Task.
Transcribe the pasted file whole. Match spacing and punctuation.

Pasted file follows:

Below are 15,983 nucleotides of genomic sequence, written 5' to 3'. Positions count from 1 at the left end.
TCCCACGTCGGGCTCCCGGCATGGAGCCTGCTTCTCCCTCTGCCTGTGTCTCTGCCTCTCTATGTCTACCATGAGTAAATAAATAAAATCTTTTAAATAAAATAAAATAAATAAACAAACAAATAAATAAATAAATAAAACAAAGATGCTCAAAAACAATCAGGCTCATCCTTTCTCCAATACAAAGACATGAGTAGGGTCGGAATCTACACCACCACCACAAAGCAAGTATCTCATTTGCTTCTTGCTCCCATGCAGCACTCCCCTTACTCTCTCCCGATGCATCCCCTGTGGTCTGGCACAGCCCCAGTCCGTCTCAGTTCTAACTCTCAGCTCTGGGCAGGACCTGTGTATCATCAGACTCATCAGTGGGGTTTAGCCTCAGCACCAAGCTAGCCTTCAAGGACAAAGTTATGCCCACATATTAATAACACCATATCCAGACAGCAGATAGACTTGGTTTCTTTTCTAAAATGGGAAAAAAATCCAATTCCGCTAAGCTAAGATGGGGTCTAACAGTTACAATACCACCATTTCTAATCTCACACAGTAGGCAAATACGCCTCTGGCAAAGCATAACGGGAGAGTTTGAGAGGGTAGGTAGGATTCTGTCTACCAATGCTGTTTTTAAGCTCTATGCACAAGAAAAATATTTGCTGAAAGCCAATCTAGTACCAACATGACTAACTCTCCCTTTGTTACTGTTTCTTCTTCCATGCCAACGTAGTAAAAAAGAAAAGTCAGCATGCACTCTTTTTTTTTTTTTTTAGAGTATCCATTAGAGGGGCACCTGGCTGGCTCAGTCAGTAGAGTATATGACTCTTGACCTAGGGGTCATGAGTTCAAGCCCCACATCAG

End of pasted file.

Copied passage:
Below are 15,983 nucleotides of genomic sequence, written 5' to 3'. Positions count from 1 at the left end.
TCCCACGTCGGGCTCCCGGCATGGAGCCTGCTTCTCCCTCTGCCTGTGTCTCTGCCTCTCTATGTCTACCATGAGTAAATAAATAAAATCTTTTAAATAAAATAAAATAAATAAACAAACAAATAAATAAATAAATAAAACAAAGATGCTCAAAAACAATCAGGCTCATCCTTTCTCCAATACAAAGACATGAGTAGGGTCGGAATCTACACCACCACCACAAAGCAAGTATCTCATTTGCTTCTTGCTCCCATGCAGCACTCCCCTTACTCTCTCCCGATGCATCCCCTGTGGTCTGGCACAGCCCCAGTCCGTCTCAGTTCTAACTCTCAGCTCTGGGCAGGACCTGTGTATCATCAGACTCATCAGTGGGGTTTAGCCTCAGCACCAAGCTAGCCTTCAAGGACAAAGTTATGCCCACATATTAATAACACCATATCCAGACAGCAGATAGACTTGGTTTCTTTTCTAAAATGGGAAAAAAATCCAATTCCGCTAAGCTAAGATGGGGTCTAACAGTTACAATACCACCATTTCTAATCTCACACAGTAGGCAAATACGCCTCTGGCAAAGCATAACGGGAGAGTTTGAGAGGGTAGGTAGGATTCTGTCTACCAATGCTGTTTTTAAGCTCTATGCACAAGAAAAATATTTGCTGAAAGCCAATCTAGTACCAACATGACTAACTCTCCCTTTGTTACTGTTTCTTCTTCCATGCCAACGTAGTAAAAAAGAAAAGTCAGCATGCACTCTTTTTTTTTTTTTTTAGAGTATCCATTAGAGGGGCACCTGGCTGGCTCAGTCAGTAGAGTATATGACTCTTGACCTAGGGGTCATGAGTTCAAGCCCCACATCAG